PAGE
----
• Students could design their towers on paper before starting to build them. They could use this research time to look at other tall structures (see the links to everyday life below) and how they are built. Impressive ones include the Eiffel Tower, the London Eye, the Blackpool Tower, cranes, etc. When discussing what kind of tower they want to build they could tie this into what they have observed from these other structures.
  • Add an additional level to the investigation by giving each group half a packet of jelly babies as well as the other materials. Because jelly babies and marshmallows differ there is more scope for investigation: jelly babies are stronger, but also heavier, so there is the opportunity to discuss the real-life dilemmas that scientists and engineers face when designing structures.
  • Give students a budget and allow them to ‘buy’ additional equipment including jelly babies. Allow them time to try and build the tower with the items they originally have, and then at a later stage introduce these new products so that they can make an informed choice.
  • Investigate comparisons and fair testing of strength by using different brands of spaghetti. Is an economy brand necessarily less strong than a premium brand? Check the ingredients and see if you can work out why.
  • You can test the force needed to break a piece of spaghetti by pushing down on an electric set of scales with one vertical piece of spaghetti, noting down what mass is on the scales when it breaks. Try using a half length and then a quarter length and compare the difference. This will help to demonstrate that a taller structure is not as strong as a shorter one.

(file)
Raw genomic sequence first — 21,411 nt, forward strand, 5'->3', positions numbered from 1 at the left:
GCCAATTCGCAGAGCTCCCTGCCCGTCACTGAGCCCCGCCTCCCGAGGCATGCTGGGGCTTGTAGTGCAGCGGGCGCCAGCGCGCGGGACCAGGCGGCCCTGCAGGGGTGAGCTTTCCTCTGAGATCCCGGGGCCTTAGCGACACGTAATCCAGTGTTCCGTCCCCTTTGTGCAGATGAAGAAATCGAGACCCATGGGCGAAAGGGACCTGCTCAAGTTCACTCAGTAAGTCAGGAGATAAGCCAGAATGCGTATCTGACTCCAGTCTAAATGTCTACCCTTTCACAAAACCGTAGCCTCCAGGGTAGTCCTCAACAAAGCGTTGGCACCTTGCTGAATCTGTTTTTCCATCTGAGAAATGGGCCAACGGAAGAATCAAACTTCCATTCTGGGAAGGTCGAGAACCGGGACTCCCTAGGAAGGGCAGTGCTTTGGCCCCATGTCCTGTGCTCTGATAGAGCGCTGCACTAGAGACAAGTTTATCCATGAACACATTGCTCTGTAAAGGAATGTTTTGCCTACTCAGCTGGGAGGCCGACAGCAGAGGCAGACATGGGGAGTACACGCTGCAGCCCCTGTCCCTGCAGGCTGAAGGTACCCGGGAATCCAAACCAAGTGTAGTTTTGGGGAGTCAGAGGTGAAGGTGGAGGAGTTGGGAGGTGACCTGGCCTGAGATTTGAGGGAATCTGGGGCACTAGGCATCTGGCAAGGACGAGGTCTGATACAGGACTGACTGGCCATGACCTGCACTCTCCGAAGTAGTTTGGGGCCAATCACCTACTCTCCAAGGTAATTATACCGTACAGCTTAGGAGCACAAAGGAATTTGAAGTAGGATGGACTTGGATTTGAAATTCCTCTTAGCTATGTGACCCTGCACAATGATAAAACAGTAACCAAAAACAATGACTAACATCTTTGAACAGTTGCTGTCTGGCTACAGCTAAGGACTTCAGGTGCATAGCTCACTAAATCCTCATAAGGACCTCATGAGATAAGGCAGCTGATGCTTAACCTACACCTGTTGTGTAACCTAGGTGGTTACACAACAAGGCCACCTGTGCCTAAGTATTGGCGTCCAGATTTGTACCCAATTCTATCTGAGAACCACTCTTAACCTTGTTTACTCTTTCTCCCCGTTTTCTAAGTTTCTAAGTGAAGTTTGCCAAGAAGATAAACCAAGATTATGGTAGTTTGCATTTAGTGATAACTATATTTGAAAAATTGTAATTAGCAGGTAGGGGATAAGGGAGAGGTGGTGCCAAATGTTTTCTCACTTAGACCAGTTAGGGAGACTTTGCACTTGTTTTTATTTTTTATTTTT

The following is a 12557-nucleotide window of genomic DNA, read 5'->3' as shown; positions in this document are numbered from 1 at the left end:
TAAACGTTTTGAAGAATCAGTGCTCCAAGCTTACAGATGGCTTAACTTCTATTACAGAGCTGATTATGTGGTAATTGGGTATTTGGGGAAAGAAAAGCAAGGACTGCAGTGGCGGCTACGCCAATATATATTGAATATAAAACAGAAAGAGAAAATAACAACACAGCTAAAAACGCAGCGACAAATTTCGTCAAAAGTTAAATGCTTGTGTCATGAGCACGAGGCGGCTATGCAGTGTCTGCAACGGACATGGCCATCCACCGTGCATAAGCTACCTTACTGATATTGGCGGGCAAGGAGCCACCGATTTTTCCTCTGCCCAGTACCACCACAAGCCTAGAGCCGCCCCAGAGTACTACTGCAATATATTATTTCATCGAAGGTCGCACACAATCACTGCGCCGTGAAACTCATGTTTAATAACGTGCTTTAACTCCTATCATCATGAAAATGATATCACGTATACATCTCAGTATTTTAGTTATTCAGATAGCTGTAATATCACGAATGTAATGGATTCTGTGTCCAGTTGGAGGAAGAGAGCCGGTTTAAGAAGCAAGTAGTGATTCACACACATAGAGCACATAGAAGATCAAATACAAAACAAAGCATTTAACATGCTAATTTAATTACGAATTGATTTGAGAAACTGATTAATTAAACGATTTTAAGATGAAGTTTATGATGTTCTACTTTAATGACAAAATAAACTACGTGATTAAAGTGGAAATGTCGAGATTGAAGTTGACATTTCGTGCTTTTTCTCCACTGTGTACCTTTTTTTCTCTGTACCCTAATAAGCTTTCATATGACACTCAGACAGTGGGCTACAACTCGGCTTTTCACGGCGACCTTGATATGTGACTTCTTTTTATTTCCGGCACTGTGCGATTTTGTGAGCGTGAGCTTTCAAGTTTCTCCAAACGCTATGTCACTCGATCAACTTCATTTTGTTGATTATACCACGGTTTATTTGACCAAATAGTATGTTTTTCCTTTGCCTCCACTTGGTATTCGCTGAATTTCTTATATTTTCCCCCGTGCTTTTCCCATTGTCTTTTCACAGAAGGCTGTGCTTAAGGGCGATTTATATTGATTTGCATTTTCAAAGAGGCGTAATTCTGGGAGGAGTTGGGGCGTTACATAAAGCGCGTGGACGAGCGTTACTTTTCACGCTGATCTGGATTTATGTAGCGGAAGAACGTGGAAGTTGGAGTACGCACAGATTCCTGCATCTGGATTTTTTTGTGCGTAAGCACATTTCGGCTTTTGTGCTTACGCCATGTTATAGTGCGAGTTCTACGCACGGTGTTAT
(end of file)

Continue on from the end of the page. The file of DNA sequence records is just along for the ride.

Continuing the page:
• Give the students a sample of the materials for 5 mins at the start so they can ‘test them out’ and start to plan what they want to build. This could be combined with the planning on paper, but works better for more kinaesthetic groups as they get to ‘do’ whilst planning.
  • If you don’t want to use spaghetti or marshmallows you could try some of the other materials that teachers have used, such as grapes/raisins with blunt cocktail sticks/skewers.

Links to everyday life

Towers

Eiffel Tower

The Eiffel Tower in Paris is possibly the most famous tower in the world. This iron tower, built in the French capital between 1887 and 1889, was designed by the engineer Gustave Eiffel. Because Eiffel had built many bridges, he understood that the tower needed to be able to withstand high winds. So he used a lot of maths to work out what the design of the tower needed to be.

Cranes

Cranes

The first cranes were made in Ancient Greece and were used for building. Cranes are used for lifting and moving objects, most often at a height. They generally use a series of cables and a metal tower structure. All cranes have a counterweight to stop them toppling over when they are lifting heavy objects.

The Old Man of Hoy

Tall stack of rock

There are many naturally occurring strong structures. These include trees and rock formations. The Old Man of Hoy is a column of red sandstone 137 metres high in Scotland. It is probably less than 400 years old.

Supporting information

If you have students who are struggling you could show them the images on page 3 of the student activity sheet for inspiration. We have provided you with pictures of real world structures as well as examples of spaghetti towers.